For future reference, that line of code has 2 problems in terms of writing good, robust and responsive code. First is the use of the String class. Unless used with care, the String class can cause memory fragmentation (with the subsequent hard to track down errors) and the String class uses a lot of precious SRAM. Another problem is that the readStringUntil() function is a blocking function. Once called that function will sit and wait till the '\n' comes in (or the function times out) to the exclusion of all other processes. It would be better to use the methods in the serial input basics tutorial to read the data as it arrives into a null terminated character array (string).

The code is setup using a Request/Reply method to simplify the inputting of new parameters by the User. This was first done mainly for testing and development benefit. I like your suggestion because it would allow for the program to be dynamically responsive to new parameters being inputted while not being hostage to the process.

I've looked over the Serial tutorial a few times and might need more assistance though!

My initial concern is figuring out how to identify WHAT parameter the user input is meant to change? Would the Input need a unique prefix? I'm thinking ahead to a BT app for the phone where the User can invoke a new Parameter as desired. Just some planning ideas.

What do you think?

I've looked over the Serial tutorial a few times and might need more assistance though!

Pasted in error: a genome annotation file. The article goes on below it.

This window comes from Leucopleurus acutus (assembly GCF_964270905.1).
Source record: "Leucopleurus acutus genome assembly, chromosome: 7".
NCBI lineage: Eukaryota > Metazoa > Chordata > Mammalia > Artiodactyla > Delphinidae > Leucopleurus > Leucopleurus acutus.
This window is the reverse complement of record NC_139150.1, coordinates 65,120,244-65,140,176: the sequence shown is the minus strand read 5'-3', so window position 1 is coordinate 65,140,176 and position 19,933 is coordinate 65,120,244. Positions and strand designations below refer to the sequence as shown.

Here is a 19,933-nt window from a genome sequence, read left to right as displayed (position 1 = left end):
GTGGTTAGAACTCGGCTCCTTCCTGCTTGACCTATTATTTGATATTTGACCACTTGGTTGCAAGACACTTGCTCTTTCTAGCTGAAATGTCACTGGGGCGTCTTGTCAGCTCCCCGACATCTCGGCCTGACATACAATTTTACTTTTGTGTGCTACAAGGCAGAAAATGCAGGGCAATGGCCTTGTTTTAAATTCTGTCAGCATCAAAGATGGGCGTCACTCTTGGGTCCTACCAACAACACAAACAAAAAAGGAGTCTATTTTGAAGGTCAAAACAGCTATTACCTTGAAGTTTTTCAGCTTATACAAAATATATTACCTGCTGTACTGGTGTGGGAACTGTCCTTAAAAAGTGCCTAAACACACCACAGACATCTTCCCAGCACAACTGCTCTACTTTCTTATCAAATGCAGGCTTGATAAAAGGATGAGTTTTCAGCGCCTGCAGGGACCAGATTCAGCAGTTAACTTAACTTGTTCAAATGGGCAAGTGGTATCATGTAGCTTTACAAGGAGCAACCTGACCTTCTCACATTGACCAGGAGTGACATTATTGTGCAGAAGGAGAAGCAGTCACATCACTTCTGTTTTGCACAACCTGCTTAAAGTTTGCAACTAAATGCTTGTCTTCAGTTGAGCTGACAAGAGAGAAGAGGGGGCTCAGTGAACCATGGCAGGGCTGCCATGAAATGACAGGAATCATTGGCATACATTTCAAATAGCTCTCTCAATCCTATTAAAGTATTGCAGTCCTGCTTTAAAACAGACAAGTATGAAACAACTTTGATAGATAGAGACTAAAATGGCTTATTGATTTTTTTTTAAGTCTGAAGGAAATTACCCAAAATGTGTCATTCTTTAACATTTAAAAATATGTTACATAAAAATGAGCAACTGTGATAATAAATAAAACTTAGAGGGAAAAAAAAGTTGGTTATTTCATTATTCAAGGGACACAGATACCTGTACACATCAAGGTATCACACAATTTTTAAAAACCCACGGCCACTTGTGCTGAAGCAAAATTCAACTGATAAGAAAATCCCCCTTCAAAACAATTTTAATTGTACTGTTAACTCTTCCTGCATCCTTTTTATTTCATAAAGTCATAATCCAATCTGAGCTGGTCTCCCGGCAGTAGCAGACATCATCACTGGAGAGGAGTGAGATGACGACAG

As well as the regular members who are familiar with the methods in the tutorial the author of that tutorial, Robin2, is a frequent user of these forums if you have questions.

PaulS:
The code assumes that the string will be the string representation of an int. Not a good idea.

The code assigns the single value to a variable with a plural name. Not a good idea.

So, that one line of code has FOUR problems.

Agreed on the first point.

Can you help me understand the second point about variable names shouldn't be 'plural'?

Can you help me understand the second point about variable names shouldn't be 'plural'?

Do you know what plural means? Vs. singular, that is?

A scalar variable can store a single value, or ONE sensor limit. An array can store multiple values, or the upper and lower limits of a sensor.

pin = 4; // makes sense
pins = 4; // does not.

My initial concern is figuring out how to identify WHAT parameter the user input is meant to change? Would the Input need a unique prefix? I'm thinking ahead to a BT app for the phone where the User can invoke a new Parameter as desired. Just some planning ideas.

I would send a packet containing a parameter, value pair. Something like <G,5.5> could mean increase gain by 5.5. The serial input basics example #5 shows how to read and parse a packet like that.

PaulS:
Do you know what plural means? Vs. singular, that is?

A scalar variable can store a single value, or ONE sensor limit. An array can store multiple values, or the upper and lower limits of a sensor.

pin = 4; // makes sense

pins = 4; // does not.

Yes. I know the difference between 'plural' and 'singular'... (not sure what gave you the impression from my writing that I wouldn't.)

The variable name was (cut-paste from project code for the purpose of this post) for an ARRAY... that's something that holds more than one piece of information.

PaulS:
So, that one line of code has FOUR problems.

That code of line suffers from another problem -- the identifier/variable 'SensorLimits' should be written as 'sensorLimits' as the convention/style of Arduino says: if the variable is formed out-of-many words (a compound word) then use small letters for the first word and capital letter only for the first characters of the remaining words. For example: Number Of Element ----> numberOfElement.

Thanks for the 'variable' info GolamMostafa. I'll admit being weak on that discipline...